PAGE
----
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Witness: Day care owner calm about stove left on

HOUSTON (AP) — A Texas woman accused of murder four children who died last year at a fire in her home day care did not seem to be frantic or in a hurry after remembering while out shopping that she had left a stove burner on, a former store manager testified Friday.

Investigators have said Jessica Tata, 24, had left the children alone at her home while she went shopping at a nearby Target when a fire broke out in her kitchen, killing four children and injuring three others.

Tata’s attorneys argue she never intended to hurt the children, who ranged in age from 16 months to 3 years old, and she tried to save them from the February 2011 fire. Tata is being tried on one of four felony murder counts she faces, related to the death of 16-month-old Elias Castillo. She faces up to life in prison if convicted.

Ray Menzies, who was a manager at the Target, said he talked to Tata at the store after she complained about a price discrepancy over some pants she had bought the night before.

Menzies told jurors that after Tata finished paying for her items at 1:19 p.m., he walked her over to a nearby kiosk to have her fill out a customer survey. The ex-store manager said as he talked with Tata about the survey, she suddenly remembered having left the stove on in her day care. Menzies said Tata indicated her sister was asleep at the day care, though authorities have said no adult was in the home and Tata did not have anyone working for her.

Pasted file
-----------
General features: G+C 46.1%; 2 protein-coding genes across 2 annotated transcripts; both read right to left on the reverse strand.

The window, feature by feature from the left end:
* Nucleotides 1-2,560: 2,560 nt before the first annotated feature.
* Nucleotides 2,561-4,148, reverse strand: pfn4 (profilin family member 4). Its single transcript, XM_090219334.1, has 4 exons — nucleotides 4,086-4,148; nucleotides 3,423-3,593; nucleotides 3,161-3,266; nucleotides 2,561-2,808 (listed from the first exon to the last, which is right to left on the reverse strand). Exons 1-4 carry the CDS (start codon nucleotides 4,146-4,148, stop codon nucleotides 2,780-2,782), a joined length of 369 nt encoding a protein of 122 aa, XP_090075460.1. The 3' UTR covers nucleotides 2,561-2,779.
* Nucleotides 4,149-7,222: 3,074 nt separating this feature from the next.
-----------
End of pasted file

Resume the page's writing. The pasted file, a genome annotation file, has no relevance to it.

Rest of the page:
“She told me she had grease on the stove and it was on low and she told me her sister was there with the kids and if it would be OK” to take the survey, Menzies said.

Menzies said he told Tata the survey was secondary and “I told her by no means was it OK.”

He testified that Tata then walked away but didn’t appear to be in a hurry.

“When she left the kiosk, if was not frantic or a ‘I have to get out of here’ but a fast-paced walk,” Menzies said.

Surveillance video from the store that was presented to jurors Thursday showed that after Tata left the kiosk, she walked to a Starbucks in the store, where she spent about a minute before leaving the Target at 1:22 p.m. She had arrived at the store’s parking lot at 1:06 p.m. The first 911 call about the fire was made at 1:29 p.m.

Tata’s attorney, Mike DeGeurin, suggested while questioning Menzies that the ex-day care owner’s demeanor changed to one of concern after she remembered leaving the stove burner on, and Menzies acknowledged Tata did leave his presence “hastily.”

But during additional questioning by prosecutor Steve Baldassano, Menzies told jurors that if Tata had wanted to leave the store right away, it would have taken her “not even 30 seconds” to do so.

Besides the four felony murder counts, Tata was indicted on three counts of abandoning a child and two counts of reckless injury to a child.

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